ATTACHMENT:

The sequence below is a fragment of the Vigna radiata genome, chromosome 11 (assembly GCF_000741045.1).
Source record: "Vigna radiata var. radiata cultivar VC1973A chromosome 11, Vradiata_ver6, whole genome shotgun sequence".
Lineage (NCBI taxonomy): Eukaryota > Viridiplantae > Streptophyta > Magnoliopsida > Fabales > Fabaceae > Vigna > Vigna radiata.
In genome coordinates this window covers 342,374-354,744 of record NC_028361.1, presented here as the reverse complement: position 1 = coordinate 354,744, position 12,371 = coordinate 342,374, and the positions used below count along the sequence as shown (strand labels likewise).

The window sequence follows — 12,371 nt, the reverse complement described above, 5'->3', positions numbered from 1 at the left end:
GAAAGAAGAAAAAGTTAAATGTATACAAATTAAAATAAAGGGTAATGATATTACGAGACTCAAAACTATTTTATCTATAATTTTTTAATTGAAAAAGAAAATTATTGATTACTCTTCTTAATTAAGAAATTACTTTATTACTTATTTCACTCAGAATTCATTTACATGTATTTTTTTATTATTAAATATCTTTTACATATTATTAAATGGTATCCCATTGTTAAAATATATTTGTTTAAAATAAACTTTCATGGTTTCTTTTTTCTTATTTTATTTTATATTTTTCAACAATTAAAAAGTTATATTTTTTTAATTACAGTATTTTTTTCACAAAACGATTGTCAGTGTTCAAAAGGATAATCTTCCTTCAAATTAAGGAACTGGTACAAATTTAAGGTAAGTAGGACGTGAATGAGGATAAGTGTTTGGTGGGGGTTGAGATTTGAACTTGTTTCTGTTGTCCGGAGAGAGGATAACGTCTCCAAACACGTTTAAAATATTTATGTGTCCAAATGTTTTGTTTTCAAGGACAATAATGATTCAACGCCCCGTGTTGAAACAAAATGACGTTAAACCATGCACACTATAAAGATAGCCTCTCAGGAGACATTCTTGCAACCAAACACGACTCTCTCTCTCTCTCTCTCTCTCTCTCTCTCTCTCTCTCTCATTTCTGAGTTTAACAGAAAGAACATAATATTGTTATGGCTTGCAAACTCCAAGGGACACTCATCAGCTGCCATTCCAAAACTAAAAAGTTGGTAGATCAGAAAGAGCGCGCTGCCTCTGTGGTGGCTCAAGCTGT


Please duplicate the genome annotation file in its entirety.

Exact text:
The sequence below is a fragment of the Vigna radiata genome, chromosome 11 (assembly GCF_000741045.1).
Source record: "Vigna radiata var. radiata cultivar VC1973A chromosome 11, Vradiata_ver6, whole genome shotgun sequence".
Lineage (NCBI taxonomy): Eukaryota > Viridiplantae > Streptophyta > Magnoliopsida > Fabales > Fabaceae > Vigna > Vigna radiata.
In genome coordinates this window covers 342,374-354,744 of record NC_028361.1, presented here as the reverse complement: position 1 = coordinate 354,744, position 12,371 = coordinate 342,374, and the positions used below count along the sequence as shown (strand labels likewise).

The window sequence follows — 12,371 nt, the reverse complement described above, 5'->3', positions numbered from 1 at the left end:
GAAAGAAGAAAAAGTTAAATGTATACAAATTAAAATAAAGGGTAATGATATTACGAGACTCAAAACTATTTTATCTATAATTTTTTAATTGAAAAAGAAAATTATTGATTACTCTTCTTAATTAAGAAATTACTTTATTACTTATTTCACTCAGAATTCATTTACATGTATTTTTTTATTATTAAATATCTTTTACATATTATTAAATGGTATCCCATTGTTAAAATATATTTGTTTAAAATAAACTTTCATGGTTTCTTTTTTCTTATTTTATTTTATATTTTTCAACAATTAAAAAGTTATATTTTTTTAATTACAGTATTTTTTTCACAAAACGATTGTCAGTGTTCAAAAGGATAATCTTCCTTCAAATTAAGGAACTGGTACAAATTTAAGGTAAGTAGGACGTGAATGAGGATAAGTGTTTGGTGGGGGTTGAGATTTGAACTTGTTTCTGTTGTCCGGAGAGAGGATAACGTCTCCAAACACGTTTAAAATATTTATGTGTCCAAATGTTTTGTTTTCAAGGACAATAATGATTCAACGCCCCGTGTTGAAACAAAATGACGTTAAACCATGCACACTATAAAGATAGCCTCTCAGGAGACATTCTTGCAACCAAACACGACTCTCTCTCTCTCTCTCTCTCTCTCTCTCTCTCTCTCTCTCATTTCTGAGTTTAACAGAAAGAACATAATATTGTTATGGCTTGCAAACTCCAAGGGACACTCATCAGCTGCCATTCCAAAACTAAAAAGTTGGTAGATCAGAAAGAGCGCGCTGCCTCTGTGGTGGCTCAAGCTGT